Padres Draft Interview: Omar Gutierrez

Omar Gutierrez almost had his career end before it began. Battling a weight issue, baseball was on the backburner. He made a commitment back to the sport he loves and found his reward when the San Diego Padres selected him in the 29th-round of the 2008 MLB Draft.

What was the feeling being selected by the San Diego Padres in the 29th round?

Omar Gutierrez: It was a great feeling. Being given a chance to play at the highest level is an extraordinary feeling. Coming where I have come from – it does not happen very often. It was a great feeling.

One of the things I saw was you called your road long with a lot of adversity to get to this point and you just referenced it not happening very often. What do you mean by that?

Omar Gutierrez: After high school, I was behind two big pitchers. Being third in the rotation, I didn't get looked at very often so I took a couple of years off.

I gained a few pounds and got near 300 pounds. I decided I missed the game and I came back and went to a little NAI school. I fought my way back and never thought – until you get that break – that I would be able to play at this level and get to where I am at now. All the work I put it – it was a big feat in my eyes. People doubted that I would be able to come and do what I did. I battled my own things and naysayers. It was interesting.

Talk about the pitches you throw and at what speeds.

Omar Gutierrez: I am a fastball and pitch off my fastball. I am primarily 90-93 and several times this year have gotten up to 96. I throw a bit of a slider/curveball – more of a slurve type pitch – and throw a changeup that is pretty good when it is on. It is a new pitch for me and one of those things I am working on in terms of location.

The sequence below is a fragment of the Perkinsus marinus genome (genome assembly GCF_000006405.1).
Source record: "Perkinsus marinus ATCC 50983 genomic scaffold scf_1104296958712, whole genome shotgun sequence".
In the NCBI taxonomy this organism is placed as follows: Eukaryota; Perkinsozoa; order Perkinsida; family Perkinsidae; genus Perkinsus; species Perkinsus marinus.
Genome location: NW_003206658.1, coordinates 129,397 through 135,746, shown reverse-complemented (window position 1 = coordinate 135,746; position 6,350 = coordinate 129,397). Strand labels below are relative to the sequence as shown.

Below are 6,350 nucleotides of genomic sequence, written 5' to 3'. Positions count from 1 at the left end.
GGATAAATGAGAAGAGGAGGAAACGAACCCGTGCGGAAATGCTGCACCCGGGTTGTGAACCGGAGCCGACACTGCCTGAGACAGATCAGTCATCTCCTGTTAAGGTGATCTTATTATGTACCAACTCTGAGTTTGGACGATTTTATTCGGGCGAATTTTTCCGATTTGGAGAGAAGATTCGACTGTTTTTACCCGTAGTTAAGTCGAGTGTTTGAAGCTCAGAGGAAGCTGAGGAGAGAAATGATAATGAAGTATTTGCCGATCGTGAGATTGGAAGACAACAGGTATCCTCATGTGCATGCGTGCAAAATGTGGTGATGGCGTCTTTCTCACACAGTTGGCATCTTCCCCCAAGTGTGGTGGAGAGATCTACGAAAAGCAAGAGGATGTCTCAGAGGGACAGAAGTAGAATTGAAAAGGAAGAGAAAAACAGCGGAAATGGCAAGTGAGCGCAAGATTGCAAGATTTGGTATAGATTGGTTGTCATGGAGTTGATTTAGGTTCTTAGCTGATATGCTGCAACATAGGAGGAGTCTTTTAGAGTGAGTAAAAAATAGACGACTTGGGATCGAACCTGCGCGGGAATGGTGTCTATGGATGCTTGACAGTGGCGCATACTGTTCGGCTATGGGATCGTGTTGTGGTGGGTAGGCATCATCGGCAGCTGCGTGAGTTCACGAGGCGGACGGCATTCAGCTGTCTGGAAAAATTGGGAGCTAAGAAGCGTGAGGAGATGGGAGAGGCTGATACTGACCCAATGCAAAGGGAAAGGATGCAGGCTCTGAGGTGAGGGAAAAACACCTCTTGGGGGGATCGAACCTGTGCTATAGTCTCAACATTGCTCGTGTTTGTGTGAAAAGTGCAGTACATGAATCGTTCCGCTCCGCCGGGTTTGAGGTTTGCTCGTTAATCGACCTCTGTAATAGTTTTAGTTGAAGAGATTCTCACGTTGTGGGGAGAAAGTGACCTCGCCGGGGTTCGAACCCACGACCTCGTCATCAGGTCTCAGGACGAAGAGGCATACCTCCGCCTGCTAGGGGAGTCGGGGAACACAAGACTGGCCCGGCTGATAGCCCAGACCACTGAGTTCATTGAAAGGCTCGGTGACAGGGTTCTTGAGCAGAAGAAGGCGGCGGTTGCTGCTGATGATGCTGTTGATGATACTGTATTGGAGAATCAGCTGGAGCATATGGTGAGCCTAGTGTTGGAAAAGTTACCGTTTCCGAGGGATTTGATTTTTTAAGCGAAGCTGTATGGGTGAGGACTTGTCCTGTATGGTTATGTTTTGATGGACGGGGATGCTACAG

I throw a two- and a four-seam.

One of the things the Padres had mentioned was they felt you also had room for growth. Are you taken by surprise by that?

Omar Gutierrez: I have hit 95-96 on the gun. I do feel there is more room. In the program I was at, it wasn't a huge D-I and the facilities we had to work with as far as strength and conditioning wasn't top of the line so I am thinking that working with professionals and pitching coaches will help me grow physically and mentally. I still think I can add a few miles per hour to my fastball.

Do you then consider yourself to be a little raw as a prospect?

Omar Gutierrez: Yea, you could say I am raw. I know the game mentally but physically I have not been in programs that can provide adequate training, as far as getting my arm in peak performance. Raw is a nice way of putting it.

You tossed about 90 innings this past season. Is there any concern that you might hit the stamina wall in mid-August?

Omar Gutierrez: I have thought about it but that is another thing I looked at – my recovery time. It bounces back pretty quickly. I would not say a rubber arm but I was healthy enough to throw when needed or called upon. I have never been in this spot so that could be what happens, but I think I will be ok and last through the season.